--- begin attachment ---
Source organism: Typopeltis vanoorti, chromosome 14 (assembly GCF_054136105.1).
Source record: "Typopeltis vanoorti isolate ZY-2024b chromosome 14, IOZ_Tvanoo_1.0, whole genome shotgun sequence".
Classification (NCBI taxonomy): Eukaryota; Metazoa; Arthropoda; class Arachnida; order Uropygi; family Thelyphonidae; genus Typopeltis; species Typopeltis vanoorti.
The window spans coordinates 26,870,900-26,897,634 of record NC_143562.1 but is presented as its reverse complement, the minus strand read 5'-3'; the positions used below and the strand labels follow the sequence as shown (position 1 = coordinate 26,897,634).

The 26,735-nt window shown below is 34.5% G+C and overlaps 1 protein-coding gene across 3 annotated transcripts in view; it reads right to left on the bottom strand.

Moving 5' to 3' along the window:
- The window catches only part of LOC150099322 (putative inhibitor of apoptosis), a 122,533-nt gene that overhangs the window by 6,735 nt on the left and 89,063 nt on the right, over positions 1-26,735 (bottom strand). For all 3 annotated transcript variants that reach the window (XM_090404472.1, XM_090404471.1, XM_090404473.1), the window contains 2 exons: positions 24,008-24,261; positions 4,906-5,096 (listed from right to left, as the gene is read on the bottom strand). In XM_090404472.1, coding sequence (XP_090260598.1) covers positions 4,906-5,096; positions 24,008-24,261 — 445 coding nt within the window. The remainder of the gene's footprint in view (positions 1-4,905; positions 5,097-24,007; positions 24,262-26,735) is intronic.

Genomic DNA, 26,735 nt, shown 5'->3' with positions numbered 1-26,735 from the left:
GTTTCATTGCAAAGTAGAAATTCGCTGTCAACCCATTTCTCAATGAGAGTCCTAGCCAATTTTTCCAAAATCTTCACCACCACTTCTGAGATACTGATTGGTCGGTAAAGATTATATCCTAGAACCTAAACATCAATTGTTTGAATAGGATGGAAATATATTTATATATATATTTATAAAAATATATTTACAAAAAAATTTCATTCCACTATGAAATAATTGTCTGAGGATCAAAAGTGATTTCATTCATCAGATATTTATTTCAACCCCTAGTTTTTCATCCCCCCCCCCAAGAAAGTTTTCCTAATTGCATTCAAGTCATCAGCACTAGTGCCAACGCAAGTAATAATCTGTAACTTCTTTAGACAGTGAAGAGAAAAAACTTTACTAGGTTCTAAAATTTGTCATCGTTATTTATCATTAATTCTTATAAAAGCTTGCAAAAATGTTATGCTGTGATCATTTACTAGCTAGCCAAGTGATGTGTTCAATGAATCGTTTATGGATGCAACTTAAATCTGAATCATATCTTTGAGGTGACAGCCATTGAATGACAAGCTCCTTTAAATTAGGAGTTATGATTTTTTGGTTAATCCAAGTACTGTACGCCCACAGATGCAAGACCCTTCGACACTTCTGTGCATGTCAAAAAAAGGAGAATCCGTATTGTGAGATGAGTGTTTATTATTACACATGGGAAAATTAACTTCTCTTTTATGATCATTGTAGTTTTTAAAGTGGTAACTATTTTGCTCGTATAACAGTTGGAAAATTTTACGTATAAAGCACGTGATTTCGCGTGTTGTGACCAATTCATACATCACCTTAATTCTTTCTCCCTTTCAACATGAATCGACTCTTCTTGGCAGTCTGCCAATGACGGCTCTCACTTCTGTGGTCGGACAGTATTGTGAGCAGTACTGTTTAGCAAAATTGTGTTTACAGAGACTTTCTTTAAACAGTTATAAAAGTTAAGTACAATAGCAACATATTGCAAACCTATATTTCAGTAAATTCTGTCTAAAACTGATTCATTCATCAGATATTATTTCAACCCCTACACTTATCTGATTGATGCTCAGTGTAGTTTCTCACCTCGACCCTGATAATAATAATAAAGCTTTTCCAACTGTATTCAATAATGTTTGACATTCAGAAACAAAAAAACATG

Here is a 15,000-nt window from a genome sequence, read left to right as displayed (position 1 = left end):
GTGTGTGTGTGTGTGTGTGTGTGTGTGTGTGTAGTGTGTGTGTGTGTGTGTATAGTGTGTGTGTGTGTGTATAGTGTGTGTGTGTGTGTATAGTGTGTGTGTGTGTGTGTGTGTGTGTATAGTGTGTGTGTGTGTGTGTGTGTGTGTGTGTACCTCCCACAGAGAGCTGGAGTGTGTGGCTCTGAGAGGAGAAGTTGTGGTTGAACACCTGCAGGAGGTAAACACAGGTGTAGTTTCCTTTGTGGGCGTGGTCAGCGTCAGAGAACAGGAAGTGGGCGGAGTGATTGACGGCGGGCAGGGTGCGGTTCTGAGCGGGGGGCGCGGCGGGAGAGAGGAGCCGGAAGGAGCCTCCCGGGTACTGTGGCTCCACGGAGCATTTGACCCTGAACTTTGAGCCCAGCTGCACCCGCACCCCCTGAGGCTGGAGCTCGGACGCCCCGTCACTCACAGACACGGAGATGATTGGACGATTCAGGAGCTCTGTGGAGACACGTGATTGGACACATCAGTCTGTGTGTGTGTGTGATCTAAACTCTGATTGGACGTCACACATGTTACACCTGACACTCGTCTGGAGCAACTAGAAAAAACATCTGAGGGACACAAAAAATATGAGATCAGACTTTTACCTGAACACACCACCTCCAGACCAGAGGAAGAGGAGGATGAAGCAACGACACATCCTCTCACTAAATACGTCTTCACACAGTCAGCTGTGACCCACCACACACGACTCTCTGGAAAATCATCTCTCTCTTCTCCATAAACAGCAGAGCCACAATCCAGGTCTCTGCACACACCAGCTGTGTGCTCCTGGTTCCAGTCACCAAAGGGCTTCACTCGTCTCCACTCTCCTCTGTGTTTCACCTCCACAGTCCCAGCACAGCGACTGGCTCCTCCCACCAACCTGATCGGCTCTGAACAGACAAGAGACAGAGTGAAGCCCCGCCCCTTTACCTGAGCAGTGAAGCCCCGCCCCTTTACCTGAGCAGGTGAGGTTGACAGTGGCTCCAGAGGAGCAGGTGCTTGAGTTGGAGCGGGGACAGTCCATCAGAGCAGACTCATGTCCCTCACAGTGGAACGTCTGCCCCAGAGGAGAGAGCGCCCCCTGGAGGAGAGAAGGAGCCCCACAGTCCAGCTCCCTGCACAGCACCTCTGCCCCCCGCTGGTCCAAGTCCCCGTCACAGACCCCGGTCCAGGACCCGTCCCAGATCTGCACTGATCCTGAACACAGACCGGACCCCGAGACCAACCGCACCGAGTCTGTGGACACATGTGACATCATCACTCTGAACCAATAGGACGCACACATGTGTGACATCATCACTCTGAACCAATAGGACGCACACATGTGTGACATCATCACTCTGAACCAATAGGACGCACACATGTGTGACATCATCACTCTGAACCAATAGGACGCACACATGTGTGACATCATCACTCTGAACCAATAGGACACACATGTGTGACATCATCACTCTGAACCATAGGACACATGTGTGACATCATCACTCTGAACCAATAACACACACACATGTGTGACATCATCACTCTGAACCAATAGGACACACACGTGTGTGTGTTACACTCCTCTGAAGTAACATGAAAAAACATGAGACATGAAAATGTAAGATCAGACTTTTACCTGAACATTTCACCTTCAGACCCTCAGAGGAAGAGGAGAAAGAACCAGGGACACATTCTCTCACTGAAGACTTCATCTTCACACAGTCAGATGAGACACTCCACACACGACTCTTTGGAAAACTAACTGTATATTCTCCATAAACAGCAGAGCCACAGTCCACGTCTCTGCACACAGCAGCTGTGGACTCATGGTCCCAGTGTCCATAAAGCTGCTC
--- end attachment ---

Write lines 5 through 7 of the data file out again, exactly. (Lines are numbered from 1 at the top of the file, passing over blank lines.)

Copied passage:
The 26,735-nt window shown below is 34.5% G+C and overlaps 1 protein-coding gene across 3 annotated transcripts in view; it reads right to left on the bottom strand.

Moving 5' to 3' along the window:
- The window catches only part of LOC150099322 (putative inhibitor of apoptosis), a 122,533-nt gene that overhangs the window by 6,735 nt on the left and 89,063 nt on the right, over positions 1-26,735 (bottom strand). For all 3 annotated transcript variants that reach the window (XM_090404472.1, XM_090404471.1, XM_090404473.1), the window contains 2 exons: positions 24,008-24,261; positions 4,906-5,096 (listed from right to left, as the gene is read on the bottom strand). In XM_090404472.1, coding sequence (XP_090260598.1) covers positions 4,906-5,096; positions 24,008-24,261 — 445 coding nt within the window. The remainder of the gene's footprint in view (positions 1-4,905; positions 5,097-24,007; positions 24,262-26,735) is intronic.